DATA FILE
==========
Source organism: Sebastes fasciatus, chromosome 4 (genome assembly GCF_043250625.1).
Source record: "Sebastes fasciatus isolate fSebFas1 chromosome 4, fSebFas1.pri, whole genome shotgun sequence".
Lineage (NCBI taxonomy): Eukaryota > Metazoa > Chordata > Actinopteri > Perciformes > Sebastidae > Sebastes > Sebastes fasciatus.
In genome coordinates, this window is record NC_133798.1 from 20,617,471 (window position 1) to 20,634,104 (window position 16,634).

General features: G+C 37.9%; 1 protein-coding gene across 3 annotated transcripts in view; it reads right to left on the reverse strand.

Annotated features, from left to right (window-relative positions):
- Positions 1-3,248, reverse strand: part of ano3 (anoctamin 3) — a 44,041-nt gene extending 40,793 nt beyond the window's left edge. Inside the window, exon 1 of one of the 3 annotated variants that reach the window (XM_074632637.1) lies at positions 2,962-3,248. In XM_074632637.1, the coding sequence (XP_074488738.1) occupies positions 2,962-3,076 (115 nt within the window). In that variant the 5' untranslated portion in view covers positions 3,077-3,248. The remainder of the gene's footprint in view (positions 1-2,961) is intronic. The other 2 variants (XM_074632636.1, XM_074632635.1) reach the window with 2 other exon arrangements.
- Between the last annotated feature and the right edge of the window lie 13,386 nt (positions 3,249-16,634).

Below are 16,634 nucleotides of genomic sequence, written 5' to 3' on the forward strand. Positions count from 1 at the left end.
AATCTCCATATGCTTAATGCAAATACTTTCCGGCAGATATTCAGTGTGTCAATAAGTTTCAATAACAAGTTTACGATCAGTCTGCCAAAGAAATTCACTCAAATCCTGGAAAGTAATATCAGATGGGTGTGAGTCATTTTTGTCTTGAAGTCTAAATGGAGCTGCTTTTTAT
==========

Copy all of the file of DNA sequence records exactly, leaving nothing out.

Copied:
Source organism: Sebastes fasciatus, chromosome 4 (genome assembly GCF_043250625.1).
Source record: "Sebastes fasciatus isolate fSebFas1 chromosome 4, fSebFas1.pri, whole genome shotgun sequence".
Lineage (NCBI taxonomy): Eukaryota > Metazoa > Chordata > Actinopteri > Perciformes > Sebastidae > Sebastes > Sebastes fasciatus.
In genome coordinates, this window is record NC_133798.1 from 20,617,471 (window position 1) to 20,634,104 (window position 16,634).

General features: G+C 37.9%; 1 protein-coding gene across 3 annotated transcripts in view; it reads right to left on the reverse strand.

Annotated features, from left to right (window-relative positions):
- Positions 1-3,248, reverse strand: part of ano3 (anoctamin 3) — a 44,041-nt gene extending 40,793 nt beyond the window's left edge. Inside the window, exon 1 of one of the 3 annotated variants that reach the window (XM_074632637.1) lies at positions 2,962-3,248. In XM_074632637.1, the coding sequence (XP_074488738.1) occupies positions 2,962-3,076 (115 nt within the window). In that variant the 5' untranslated portion in view covers positions 3,077-3,248. The remainder of the gene's footprint in view (positions 1-2,961) is intronic. The other 2 variants (XM_074632636.1, XM_074632635.1) reach the window with 2 other exon arrangements.
- Between the last annotated feature and the right edge of the window lie 13,386 nt (positions 3,249-16,634).

Below are 16,634 nucleotides of genomic sequence, written 5' to 3' on the forward strand. Positions count from 1 at the left end.
AATCTCCATATGCTTAATGCAAATACTTTCCGGCAGATATTCAGTGTGTCAATAAGTTTCAATAACAAGTTTACGATCAGTCTGCCAAAGAAATTCACTCAAATCCTGGAAAGTAATATCAGATGGGTGTGAGTCATTTTTGTCTTGAAGTCTAAATGGAGCTGCTTTTTAT